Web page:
In a new study, researchers state that they have pinpointed a naturally occurring genetic variation in mice that predisposes carriers to developing severe, inflammatory arthritis. The study spotlights a new class of genes in arthritis progression, according to a news release from the University of Utah (U of U) Health Sciences.
Janis Weis, PhD, U of U professor of pathology and senior on the study, explains that the researchers, “were hoping to identify genes and physiological pathways responsible for the differences in arthritis severity with an eventual goal of identifying potential therapeutic interventions.”
The current research stems from Weis’ previous work, which she began after learning that a strain of mice called C3H develops severe arthritis with Lyme disease, while a different strain, B6, develops mild symptoms.
Following 20 years of investigation, a news release from the university states Weis’ group arrived at a single base pair change, or polymorphism, in the gene - glucuronidase (Gusb) that they call Gusbh. The researchers note that Gusbh mice not only develop severe arthritis symptoms in response to Lyme disease, but also to a rheumatoid arthritis-like condition. The researchers add that the finding suggests the protein encoded by Gusb contributes to two types of inflammatory arthritis, expanding the potential impact to a larger group of arthritis patients.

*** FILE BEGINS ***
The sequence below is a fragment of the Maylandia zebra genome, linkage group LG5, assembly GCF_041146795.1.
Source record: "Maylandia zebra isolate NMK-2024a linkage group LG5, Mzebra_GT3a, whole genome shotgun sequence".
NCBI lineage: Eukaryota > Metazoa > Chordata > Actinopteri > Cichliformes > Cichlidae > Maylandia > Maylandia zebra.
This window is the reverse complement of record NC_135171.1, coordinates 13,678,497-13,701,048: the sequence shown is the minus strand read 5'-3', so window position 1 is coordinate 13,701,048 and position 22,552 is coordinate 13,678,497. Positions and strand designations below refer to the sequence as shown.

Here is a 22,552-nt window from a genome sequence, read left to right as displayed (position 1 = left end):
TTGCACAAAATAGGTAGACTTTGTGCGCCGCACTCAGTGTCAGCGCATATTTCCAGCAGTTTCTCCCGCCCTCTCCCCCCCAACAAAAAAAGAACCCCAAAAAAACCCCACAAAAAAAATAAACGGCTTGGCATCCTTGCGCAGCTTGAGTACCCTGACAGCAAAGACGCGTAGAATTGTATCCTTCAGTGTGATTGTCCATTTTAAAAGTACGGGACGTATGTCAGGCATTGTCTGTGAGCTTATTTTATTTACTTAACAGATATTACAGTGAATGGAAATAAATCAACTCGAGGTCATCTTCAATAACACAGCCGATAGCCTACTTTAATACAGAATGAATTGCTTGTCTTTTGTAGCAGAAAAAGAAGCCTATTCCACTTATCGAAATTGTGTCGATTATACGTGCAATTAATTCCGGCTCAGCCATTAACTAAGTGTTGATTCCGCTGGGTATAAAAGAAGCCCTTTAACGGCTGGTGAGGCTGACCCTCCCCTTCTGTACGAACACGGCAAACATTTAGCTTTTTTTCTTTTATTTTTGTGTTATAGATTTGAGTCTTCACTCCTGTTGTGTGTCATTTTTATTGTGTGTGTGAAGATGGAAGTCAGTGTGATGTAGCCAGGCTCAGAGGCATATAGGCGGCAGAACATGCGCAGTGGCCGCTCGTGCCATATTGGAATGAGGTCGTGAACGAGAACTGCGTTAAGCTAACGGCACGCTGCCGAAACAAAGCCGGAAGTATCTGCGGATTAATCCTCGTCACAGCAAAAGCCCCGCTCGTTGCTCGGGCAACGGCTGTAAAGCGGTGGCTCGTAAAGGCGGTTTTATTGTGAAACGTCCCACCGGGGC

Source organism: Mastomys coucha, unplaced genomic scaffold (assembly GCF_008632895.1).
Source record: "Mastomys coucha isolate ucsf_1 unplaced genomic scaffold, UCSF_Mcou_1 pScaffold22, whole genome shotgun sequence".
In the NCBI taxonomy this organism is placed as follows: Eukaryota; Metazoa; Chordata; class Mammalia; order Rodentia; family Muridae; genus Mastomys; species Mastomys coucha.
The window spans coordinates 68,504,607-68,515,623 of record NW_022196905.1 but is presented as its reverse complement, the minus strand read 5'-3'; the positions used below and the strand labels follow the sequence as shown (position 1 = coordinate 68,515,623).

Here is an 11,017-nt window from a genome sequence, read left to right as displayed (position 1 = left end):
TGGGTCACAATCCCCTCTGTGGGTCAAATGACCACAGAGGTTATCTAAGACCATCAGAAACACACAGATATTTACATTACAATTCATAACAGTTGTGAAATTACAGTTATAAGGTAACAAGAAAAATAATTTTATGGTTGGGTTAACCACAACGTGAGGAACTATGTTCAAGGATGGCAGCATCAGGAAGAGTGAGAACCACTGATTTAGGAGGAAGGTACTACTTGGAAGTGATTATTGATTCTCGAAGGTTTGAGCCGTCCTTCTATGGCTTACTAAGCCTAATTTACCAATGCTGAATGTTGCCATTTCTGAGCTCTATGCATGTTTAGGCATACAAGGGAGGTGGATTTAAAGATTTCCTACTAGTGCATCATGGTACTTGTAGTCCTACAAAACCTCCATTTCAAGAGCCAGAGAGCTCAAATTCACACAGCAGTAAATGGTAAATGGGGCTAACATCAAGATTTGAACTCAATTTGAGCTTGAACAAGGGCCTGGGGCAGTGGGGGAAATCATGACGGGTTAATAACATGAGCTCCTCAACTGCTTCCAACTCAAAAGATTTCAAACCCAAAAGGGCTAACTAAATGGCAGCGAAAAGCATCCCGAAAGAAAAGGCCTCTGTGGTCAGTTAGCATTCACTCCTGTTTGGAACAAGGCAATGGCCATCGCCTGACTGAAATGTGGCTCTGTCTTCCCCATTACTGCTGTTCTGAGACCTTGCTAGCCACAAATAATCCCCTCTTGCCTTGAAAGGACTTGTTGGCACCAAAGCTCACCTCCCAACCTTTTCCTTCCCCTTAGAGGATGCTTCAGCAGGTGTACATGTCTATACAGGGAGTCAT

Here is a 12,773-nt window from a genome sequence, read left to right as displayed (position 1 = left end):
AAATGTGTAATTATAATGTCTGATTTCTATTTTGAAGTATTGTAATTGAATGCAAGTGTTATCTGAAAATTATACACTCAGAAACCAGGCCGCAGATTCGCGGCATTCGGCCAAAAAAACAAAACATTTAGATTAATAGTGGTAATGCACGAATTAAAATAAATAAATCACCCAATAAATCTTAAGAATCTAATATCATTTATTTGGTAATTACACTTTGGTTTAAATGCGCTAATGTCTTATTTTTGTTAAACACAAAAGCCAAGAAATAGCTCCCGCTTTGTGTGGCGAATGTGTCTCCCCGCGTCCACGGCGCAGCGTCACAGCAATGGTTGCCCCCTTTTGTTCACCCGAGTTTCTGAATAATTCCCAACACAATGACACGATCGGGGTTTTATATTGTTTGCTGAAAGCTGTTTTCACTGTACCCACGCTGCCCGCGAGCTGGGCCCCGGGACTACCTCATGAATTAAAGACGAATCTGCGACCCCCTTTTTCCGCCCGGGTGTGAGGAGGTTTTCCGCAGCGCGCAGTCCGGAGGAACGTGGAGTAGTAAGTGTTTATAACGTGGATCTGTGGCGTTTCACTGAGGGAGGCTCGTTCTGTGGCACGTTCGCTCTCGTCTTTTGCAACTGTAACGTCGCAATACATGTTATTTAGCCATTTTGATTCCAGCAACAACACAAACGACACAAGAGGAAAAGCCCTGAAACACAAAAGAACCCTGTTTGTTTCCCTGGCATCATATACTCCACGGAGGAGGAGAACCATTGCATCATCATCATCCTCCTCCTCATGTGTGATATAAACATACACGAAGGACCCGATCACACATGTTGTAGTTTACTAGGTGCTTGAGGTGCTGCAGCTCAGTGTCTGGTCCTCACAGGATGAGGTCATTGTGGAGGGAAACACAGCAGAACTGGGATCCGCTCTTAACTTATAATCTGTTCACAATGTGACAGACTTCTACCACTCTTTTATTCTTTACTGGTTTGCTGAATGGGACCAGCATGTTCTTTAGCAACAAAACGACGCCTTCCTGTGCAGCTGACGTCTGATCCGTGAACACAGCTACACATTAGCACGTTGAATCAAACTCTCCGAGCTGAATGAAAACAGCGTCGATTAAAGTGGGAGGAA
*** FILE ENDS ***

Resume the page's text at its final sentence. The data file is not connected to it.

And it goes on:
The study goes on to indicate that Gusbh causes an amino acid change that lower the enzymatic activity of the protein by up to 90%. Glycosaminoglycans (GAGs) fail to be broken down in Gusbh mice with inflammatory arthritis, and accumulate at sites of inflammation. The build-up of GAGs, researchers say, may be a contributing factor to the development of severe arthritis.
Kenneth Bramwell, PhD, postdoctoral fellow Weis’ lab and lead author on the study, states that the GAGs may be activating the innate immune response.
“That’s one possibility. It could be that GAGs are deposited in response to this infection and that contributes to a more severe disease trajectory,” Bramwell adds.
The release states that future studies will be geared toward understanding the mechanism and will aim to identify new ways to halt disease progression.
Photo Credit: Janis Weis, PhD, University of Utah
Source: University of Utah